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Training & Nutrition Learn how to develop a training schedule that's good for you. What should you eat and drink on your ride? Learn everything you need to know about training and nutrition here.

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Old 05-07-07, 12:34 AM   #1
jmechy
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calorie formula?

I'm sure this has been posted before, but I can't seem to find it among the millions of calorie threads.
Is there a formula that I can plug my height and weight into, along with the speed/distance/time/cadence/heart rate of a ride to get calories burned or even watts? I have a pretty decent excel chart going of all my rides that contains all the above data, and would like to throw in something that would allow me to compare how hard I actually worked on any given ride and compare it to previous rides. Even if the figure isn't totally accurate, as long as it is reliable it will help.
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Old 05-07-07, 09:11 AM   #2
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bicycling.com has a pretty decent one. Look under the training tab. It doesn't let you plug in heart rate, but it does ask for weight, length of ride, and average speed. Hope this helps! I also have excel spreadsheets!
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Old 05-07-07, 10:52 AM   #3
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Not without making a lot of assumptions. Power estimations (and therefore calorie estimations) will require a lot of "estimated" factors like grade, wind, and aero drag. Best way to do it would be to create a personal "RPE scale" in your spreadsheet to record your own perceived exertion. For many, it can be just as accurate.
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Old 05-07-07, 11:09 AM   #4
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The rule of thumb is 40 calories per mile. A little more if you're larger, or climbing a lot of hills. A little less if you're smaller, riding mostly on the flats, or drafting in a pack.

FWIW, if you like keep track of that sort of thing, my CycliStats program includes a calorie calculator that automatically estimates calories burned and average wattage for each ride.
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Old 05-07-07, 11:24 AM   #5
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Originally Posted by SSP
The rule of thumb is 40 calories per mile. A little more if you're larger, or climbing a lot of hills. A little less if you're smaller, riding mostly on the flats, or drafting in a pack.

FWIW, if you like keep track of that sort of thing, my CycliStats program includes a calorie calculator that automatically estimates calories burned and average wattage for each ride.
40 calories per mile will get you a pretty accurate estimate. Comparing what my powermeter reports for Kj burned (fairly close to kcals burned), the number is right around 40 calories per mile.
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Old 05-07-07, 06:06 PM   #6
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Originally Posted by NomadVW
Not without making a lot of assumptions. Power estimations (and therefore calorie estimations) will require a lot of "estimated" factors like grade, wind, and aero drag. Best way to do it would be to create a personal "RPE scale" in your spreadsheet to record your own perceived exertion. For many, it can be just as accurate.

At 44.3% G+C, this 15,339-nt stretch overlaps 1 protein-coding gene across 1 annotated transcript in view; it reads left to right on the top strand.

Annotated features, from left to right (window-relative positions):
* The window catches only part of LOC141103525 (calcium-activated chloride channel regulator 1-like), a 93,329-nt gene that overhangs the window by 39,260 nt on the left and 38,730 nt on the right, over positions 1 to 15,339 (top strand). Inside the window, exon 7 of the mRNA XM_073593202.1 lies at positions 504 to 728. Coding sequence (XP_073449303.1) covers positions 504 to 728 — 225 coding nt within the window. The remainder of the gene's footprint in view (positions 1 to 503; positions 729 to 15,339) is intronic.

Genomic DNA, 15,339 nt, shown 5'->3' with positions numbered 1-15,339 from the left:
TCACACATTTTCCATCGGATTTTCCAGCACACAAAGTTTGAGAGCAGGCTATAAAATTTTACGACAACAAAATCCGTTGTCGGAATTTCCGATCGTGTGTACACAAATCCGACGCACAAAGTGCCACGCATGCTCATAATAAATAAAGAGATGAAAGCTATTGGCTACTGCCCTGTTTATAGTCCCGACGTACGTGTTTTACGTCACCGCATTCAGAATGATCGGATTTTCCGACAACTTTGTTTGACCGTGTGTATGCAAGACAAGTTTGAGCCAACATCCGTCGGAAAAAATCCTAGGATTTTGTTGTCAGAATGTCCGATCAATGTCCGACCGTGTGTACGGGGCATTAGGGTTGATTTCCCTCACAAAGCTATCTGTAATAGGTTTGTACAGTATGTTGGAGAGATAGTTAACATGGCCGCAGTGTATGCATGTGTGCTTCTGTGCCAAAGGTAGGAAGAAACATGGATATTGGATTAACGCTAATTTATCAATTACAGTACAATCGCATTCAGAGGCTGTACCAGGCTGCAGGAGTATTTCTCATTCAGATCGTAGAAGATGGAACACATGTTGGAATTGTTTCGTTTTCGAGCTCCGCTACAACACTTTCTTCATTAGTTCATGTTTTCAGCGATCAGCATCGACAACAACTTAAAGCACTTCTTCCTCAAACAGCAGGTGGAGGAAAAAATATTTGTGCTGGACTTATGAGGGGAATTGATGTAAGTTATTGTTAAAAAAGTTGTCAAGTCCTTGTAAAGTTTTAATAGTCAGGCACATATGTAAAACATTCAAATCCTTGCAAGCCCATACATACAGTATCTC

I always start and stop in the same place, so couldn't I assume 0 wind and 0 grade?
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Old 07-22-07, 11:52 AM   #7
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To me it seems as though heart rate would be the best indication of calories burned, not power. A rider in the tour de france leisurely riding at 24 mph with a heart rate of 140bpm is certainly burning less calories than me riding at 24 mph (160bpm?). Am I completely off on this?
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Old 07-23-07, 02:00 AM   #8
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To me it seems as though heart rate would be the best indication of calories burned, not power. A rider in the tour de france leisurely riding at 24 mph with a heart rate of 140bpm is certainly burning less calories than me riding at 24 mph (160bpm?). Am I completely off on this?
So very true..... And a 200 lb. obese person would burn more CPH than a 200 lb athlete, both riding at 15 mph. Riding a 40 lb. walmart Mt Bike uphill prolly burns more CPH than riding a 20 lb. roadbike up the same hill for any size person. Ive see some ridiculously high calorie burned estimates that try to figure in weight and wind speed and other variables. I guess one day some one will find a good program using all the variables including heart rate, but I like the simplicity of 40 calories per mile. 25 mile ride = 1000 cal. + or - depending on lots of things but a very workable estimate.
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Old 07-23-07, 04:13 AM   #9
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I guess one day some one will find a good program using all the variables including heart rate
As heart rate has no bearing on work being done (but rather is a physiological response to the work), someone already has. They're called power meters. You won't get much more accurate than that.
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